Radiation Workers and Pregnancy by Thomas Cummings and Shira Abraham
If you work near radiation and are pregnant or may become pregnant, federal law protects you against job discrimination. With a few simple steps, you can also ensure that your unborn child is protected from occupational radiation exposure. If you become pregnant, you are entitled to voluntarily submit a Declaration of Pregnancy form to the Radiation Safety Office. This form is part of the Radiation Protection Policy for Pregnant Workers which must be posted in all laboratories that use radioactive materials. Once the Declaration is filed, a physicist from the Radiation Safety Office will meet with you to answer any questions you may have, and to determine whether your situation requires any reassignment of your job duties. In most cases, job re-assignment will not be necessary because the majority of workers receive exposures well below the ALARA (as low as reasonably achievable) limits. The Declaration is confidential, and the Radiation Safety Office will not discuss your pregnancy status with anyone without your consent.
Once a pregnancy has been declared, radiation dose to the fetus is tracked via a fetal badge monitor that is given to the worker in addition to a regular dosimetry badge. Since the radiation dose to the fetus is limited to 500 mrem for the duration of the pregnancy, radiation workers are urged to declare their pregnancy as early as possible. Once a worker declares their pregnancy, the Radiation Safety Office will monitor the dose to the fetus to ensure that for the remaining period of pregnancy, the exposure will be less than 50 mrem per month.
Principal Investigators must ensure that the Radiation Protection Policy for Pregnant Workers is posted in a prominent place in the laboratory. In discussing the issue with an employee, PI’s should note the importance of extra fetal monitoring and emphasize that pregnant workers are protected by law against job discrimination. In the case where job re-assignment is necessary, the Radiation Safety Office will be available to discuss alternatives with the individual and the immediate supervisor. Remember: filing a Declaration of Pregnancy is the best policy for everyone – especially the fetus.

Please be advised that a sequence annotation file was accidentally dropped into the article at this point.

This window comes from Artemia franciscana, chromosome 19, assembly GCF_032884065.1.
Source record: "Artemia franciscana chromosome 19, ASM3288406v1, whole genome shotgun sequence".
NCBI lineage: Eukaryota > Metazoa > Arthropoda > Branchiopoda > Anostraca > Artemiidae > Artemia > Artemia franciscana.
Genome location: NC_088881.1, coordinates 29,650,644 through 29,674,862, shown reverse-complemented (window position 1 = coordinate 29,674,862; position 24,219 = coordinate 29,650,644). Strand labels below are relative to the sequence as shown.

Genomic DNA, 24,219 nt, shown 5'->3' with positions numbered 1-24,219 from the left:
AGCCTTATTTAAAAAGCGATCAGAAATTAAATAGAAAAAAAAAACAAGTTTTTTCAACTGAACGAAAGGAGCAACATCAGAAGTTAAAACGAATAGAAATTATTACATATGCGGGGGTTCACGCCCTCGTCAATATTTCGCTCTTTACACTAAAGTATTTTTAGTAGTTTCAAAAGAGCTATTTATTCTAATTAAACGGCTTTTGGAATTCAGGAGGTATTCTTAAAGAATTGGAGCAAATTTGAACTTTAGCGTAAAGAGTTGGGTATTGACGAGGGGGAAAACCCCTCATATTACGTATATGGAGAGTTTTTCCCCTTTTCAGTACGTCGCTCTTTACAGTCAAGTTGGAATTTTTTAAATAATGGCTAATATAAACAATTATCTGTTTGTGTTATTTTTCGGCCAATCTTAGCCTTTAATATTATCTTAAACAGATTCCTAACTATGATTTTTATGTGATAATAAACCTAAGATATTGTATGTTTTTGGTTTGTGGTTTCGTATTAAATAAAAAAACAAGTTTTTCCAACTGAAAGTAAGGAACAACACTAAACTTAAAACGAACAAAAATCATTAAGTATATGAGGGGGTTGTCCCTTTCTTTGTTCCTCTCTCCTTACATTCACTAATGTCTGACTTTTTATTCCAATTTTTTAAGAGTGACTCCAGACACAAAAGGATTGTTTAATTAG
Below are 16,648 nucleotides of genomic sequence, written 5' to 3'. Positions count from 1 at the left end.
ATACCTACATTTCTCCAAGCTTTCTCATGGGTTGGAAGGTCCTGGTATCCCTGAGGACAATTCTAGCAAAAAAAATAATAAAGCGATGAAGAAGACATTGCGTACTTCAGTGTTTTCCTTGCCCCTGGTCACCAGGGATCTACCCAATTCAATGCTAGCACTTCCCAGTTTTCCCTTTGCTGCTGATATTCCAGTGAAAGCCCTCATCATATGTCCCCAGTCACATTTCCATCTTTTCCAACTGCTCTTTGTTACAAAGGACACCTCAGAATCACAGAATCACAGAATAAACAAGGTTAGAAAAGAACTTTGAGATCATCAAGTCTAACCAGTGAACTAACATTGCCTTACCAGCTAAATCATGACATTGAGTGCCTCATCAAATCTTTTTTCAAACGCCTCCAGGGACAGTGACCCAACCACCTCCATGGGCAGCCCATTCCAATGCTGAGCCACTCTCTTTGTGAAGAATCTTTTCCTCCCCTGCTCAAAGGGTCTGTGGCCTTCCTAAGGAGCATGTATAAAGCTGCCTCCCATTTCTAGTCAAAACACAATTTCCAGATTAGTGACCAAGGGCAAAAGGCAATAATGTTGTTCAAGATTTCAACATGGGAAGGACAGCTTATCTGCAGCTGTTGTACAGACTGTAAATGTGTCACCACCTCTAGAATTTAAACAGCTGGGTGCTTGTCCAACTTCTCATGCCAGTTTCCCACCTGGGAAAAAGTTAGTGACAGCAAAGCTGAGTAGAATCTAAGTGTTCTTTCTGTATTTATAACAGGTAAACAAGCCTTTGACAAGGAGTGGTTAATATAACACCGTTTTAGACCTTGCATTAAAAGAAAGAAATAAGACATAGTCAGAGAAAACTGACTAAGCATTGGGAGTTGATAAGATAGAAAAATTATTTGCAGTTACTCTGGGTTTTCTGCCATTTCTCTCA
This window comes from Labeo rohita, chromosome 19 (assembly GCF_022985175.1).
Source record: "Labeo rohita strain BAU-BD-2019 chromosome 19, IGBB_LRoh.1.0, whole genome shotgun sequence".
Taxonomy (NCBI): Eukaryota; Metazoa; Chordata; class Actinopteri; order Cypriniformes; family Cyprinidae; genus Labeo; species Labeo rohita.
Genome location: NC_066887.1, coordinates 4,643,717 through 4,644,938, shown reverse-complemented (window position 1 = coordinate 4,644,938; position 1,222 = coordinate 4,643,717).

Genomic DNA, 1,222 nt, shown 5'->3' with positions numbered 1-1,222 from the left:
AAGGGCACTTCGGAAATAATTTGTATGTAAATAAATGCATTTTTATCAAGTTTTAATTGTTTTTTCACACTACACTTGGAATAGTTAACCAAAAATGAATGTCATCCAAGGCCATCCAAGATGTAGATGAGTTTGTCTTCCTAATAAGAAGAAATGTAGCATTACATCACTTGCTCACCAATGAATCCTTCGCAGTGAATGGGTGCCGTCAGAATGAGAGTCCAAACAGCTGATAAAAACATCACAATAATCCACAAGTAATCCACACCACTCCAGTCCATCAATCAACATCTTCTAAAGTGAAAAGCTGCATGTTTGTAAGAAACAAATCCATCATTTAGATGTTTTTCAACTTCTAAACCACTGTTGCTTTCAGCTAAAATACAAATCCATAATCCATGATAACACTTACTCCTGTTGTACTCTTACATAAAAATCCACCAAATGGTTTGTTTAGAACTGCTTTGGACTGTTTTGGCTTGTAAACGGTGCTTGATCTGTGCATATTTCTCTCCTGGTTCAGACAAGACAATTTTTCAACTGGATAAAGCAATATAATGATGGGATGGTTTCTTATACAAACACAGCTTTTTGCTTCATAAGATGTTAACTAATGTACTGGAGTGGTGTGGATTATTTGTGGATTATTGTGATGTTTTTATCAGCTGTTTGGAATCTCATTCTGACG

Aerosols Cans: They aren’t just regular trash by Lauren Kelly
There is a consistent interpretation of environmental regulations that characterizes aerosol cans, whether the can is full, empty or somewhere in between, “hazardous waste” when disposed. Since many aerosols contain environmentally harmful contents for example a flammable propellant, or flammable or halogenated solvents) and/or are under pressure, all aerosol cans must be handled through the University’s hazardous waste management program for disposal. Aerosol cans must NEVER be crushed or punctured, placed in the trash or red bag waste containers, or stored at high temperatures. Mismanagement of aerosol cans can result in serious injury and/or environmental contamination. To ensure safe handling and proper disposal, remove the spray nozzle or affix the can’s original cap, and then place a hazardous waste label on either the individual can or collection container. Place the aerosol cans in a closeable container such as a 5-gallon pail provided by EH&S. Once full, submit a chemical waste pickup request, available at http://vesta.cumc.columbia.edu/ehs/wastepickup/.
Editorial Staff: Kathleen Crowley, Chris Pitoscia, Paul Rubock
Graphics, Design, Lay-out: Jean Lee
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